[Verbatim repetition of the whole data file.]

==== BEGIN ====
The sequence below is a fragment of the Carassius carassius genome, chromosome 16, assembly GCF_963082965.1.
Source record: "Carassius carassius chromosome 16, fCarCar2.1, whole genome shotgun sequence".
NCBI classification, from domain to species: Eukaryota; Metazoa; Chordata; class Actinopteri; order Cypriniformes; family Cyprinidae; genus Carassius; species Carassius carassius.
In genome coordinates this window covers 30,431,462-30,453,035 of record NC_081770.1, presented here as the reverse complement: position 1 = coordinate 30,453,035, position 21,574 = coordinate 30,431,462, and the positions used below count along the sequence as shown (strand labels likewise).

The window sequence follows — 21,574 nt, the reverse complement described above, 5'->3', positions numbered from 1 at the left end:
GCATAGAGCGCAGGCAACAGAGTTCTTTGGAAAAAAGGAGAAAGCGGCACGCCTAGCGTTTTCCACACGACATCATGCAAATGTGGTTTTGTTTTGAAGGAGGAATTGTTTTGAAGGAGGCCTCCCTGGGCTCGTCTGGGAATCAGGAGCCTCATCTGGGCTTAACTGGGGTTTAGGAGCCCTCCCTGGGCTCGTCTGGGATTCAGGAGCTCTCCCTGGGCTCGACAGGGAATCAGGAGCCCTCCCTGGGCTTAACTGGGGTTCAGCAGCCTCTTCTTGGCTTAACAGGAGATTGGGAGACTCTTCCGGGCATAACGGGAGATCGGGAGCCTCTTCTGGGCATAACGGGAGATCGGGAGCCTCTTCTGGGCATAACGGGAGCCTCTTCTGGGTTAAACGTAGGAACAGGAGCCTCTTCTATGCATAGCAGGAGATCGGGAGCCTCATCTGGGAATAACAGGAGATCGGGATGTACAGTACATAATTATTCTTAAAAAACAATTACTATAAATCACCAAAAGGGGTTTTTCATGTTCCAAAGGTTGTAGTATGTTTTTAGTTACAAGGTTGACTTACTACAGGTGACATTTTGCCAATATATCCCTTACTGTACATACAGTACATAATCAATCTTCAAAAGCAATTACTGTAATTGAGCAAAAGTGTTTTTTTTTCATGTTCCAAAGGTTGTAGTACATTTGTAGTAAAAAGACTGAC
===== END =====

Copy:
The sequence below is a fragment of the Carassius carassius genome, chromosome 16, assembly GCF_963082965.1.
Source record: "Carassius carassius chromosome 16, fCarCar2.1, whole genome shotgun sequence".
NCBI classification, from domain to species: Eukaryota; Metazoa; Chordata; class Actinopteri; order Cypriniformes; family Cyprinidae; genus Carassius; species Carassius carassius.
In genome coordinates this window covers 30,431,462-30,453,035 of record NC_081770.1, presented here as the reverse complement: position 1 = coordinate 30,453,035, position 21,574 = coordinate 30,431,462, and the positions used below count along the sequence as shown (strand labels likewise).

The window sequence follows — 21,574 nt, the reverse complement described above, 5'->3', positions numbered from 1 at the left end:
GCATAGAGCGCAGGCAACAGAGTTCTTTGGAAAAAAGGAGAAAGCGGCACGCCTAGCGTTTTCCACACGACATCATGCAAATGTGGTTTTGTTTTGAAGGAGGAATTGTTTTGAAGGAGGCCTCCCTGGGCTCGTCTGGGAATCAGGAGCCTCATCTGGGCTTAACTGGGGTTTAGGAGCCCTCCCTGGGCTCGTCTGGGATTCAGGAGCTCTCCCTGGGCTCGACAGGGAATCAGGAGCCCTCCCTGGGCTTAACTGGGGTTCAGCAGCCTCTTCTTGGCTTAACAGGAGATTGGGAGACTCTTCCGGGCATAACGGGAGATCGGGAGCCTCTTCTGGGCATAACGGGAGATCGGGAGCCTCTTCTGGGCATAACGGGAGCCTCTTCTGGGTTAAACGTAGGAACAGGAGCCTCTTCTATGCATAGCAGGAGATCGGGAGCCTCATCTGGGAATAACAGGAGATCGGGATGTACAGTACATAATTATTCTTAAAAAACAATTACTATAAATCACCAAAAGGGGTTTTTCATGTTCCAAAGGTTGTAGTATGTTTTTAGTTACAAGGTTGACTTACTACAGGTGACATTTTGCCAATATATCCCTTACTGTACATACAGTACATAATCAATCTTCAAAAGCAATTACTGTAATTGAGCAAAAGTGTTTTTTTTTCATGTTCCAAAGGTTGTAGTACATTTGTAGTAAAAAGACTGAC